Compare any two graphics cards:
GeForce GTX 275 vs Radeon HD 7750
IntroThe GeForce GTX 275 features core speeds of 633 MHz on the GPU, and 1134 MHz on the 896 MB of GDDR3 RAM. It features 240 SPUs along with 80 TAUs and 28 Rasterization Operator Units.
Compare all of that to the Radeon HD 7750, which comes with a clock frequency of 800 MHz and a GDDR5 memory frequency of 1125 MHz. It also uses a 128-bit memory bus, and makes use of a 28 nm design. It is made up of 512 SPUs, 32 TAUs, and 16 Raster Operation Units.
(No game benchmarks for this combination yet.)
Power Usage and Theoretical Benchmarks
Power Consumption (Max TDP)
Performance-wise, the GeForce GTX 275 should theoretically be much better than the Radeon HD 7750 overall. (explain)
Texel RateThe GeForce GTX 275 should be a lot (about 98%) more effective at anisotropic filtering than the Radeon HD 7750. (explain)
Pixel RateThe GeForce GTX 275 should be a lot (about 38%) faster with regards to full screen anti-aliasing than the Radeon HD 7750, and able to handle higher resolutions better. (explain)
Please note that the above 'benchmarks' are all just theoretical - the results were calculated based on the card's specifications, and real-world performance may (and probably will) vary at least a bit.
Please note that the price comparisons are based on search keywords - sometimes it might show cards with very similar names that are not exactly the same as the one chosen in the comparison. We do try to filter out the wrong results as best we can, though.
Memory Bandwidth: Memory bandwidth is the maximum amount of data (measured in megabytes per second) that can be transported past the external memory interface in one second. It's worked out by multiplying the bus width by the speed of its memory. If the card has DDR memory, it must be multiplied by 2 once again. If DDR5, multiply by 4 instead. The higher the memory bandwidth, the faster the card will be in general. It especially helps with anti-aliasing, High Dynamic Range and higher screen resolutions.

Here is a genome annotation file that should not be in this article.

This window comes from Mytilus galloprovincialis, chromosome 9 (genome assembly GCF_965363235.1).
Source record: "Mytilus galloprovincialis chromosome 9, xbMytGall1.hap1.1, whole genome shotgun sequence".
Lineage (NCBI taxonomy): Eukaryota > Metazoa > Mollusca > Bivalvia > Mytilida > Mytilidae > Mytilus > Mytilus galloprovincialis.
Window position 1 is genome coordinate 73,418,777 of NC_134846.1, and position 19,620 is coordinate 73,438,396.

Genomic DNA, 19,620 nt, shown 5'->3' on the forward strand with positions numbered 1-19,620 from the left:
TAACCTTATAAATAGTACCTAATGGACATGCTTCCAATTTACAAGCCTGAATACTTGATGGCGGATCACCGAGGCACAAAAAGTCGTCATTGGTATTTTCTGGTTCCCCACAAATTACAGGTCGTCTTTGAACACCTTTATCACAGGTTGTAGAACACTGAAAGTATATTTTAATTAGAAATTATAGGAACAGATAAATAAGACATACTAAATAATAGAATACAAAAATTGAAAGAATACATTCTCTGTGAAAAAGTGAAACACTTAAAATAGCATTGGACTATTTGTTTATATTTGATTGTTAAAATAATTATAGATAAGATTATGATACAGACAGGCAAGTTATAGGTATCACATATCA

Texel Rate: Texel rate is the maximum amount of texture map elements (texels) that can be processed per second. This number is calculated by multiplying the total number of texture units by the core clock speed of the chip. The higher the texel rate, the better the video card will be at handling texture filtering (anisotropic filtering - AF). It is measured in millions of texels in one second.
Pixel Rate: Pixel rate is the maximum amount of pixels that the graphics chip can possibly record to the local memory in a second - measured in millions of pixels per second. The figure is worked out by multiplying the number of Raster Operations Pipelines by the the core speed of the card. ROPs (Raster Operations Pipelines - sometimes also referred to as Render Output Units) are responsible for outputting the pixels (image) to the screen. The actual pixel output rate also depends on many other factors, especially the memory bandwidth - the lower the memory bandwidth is, the lower the potential to get to the max fill rate.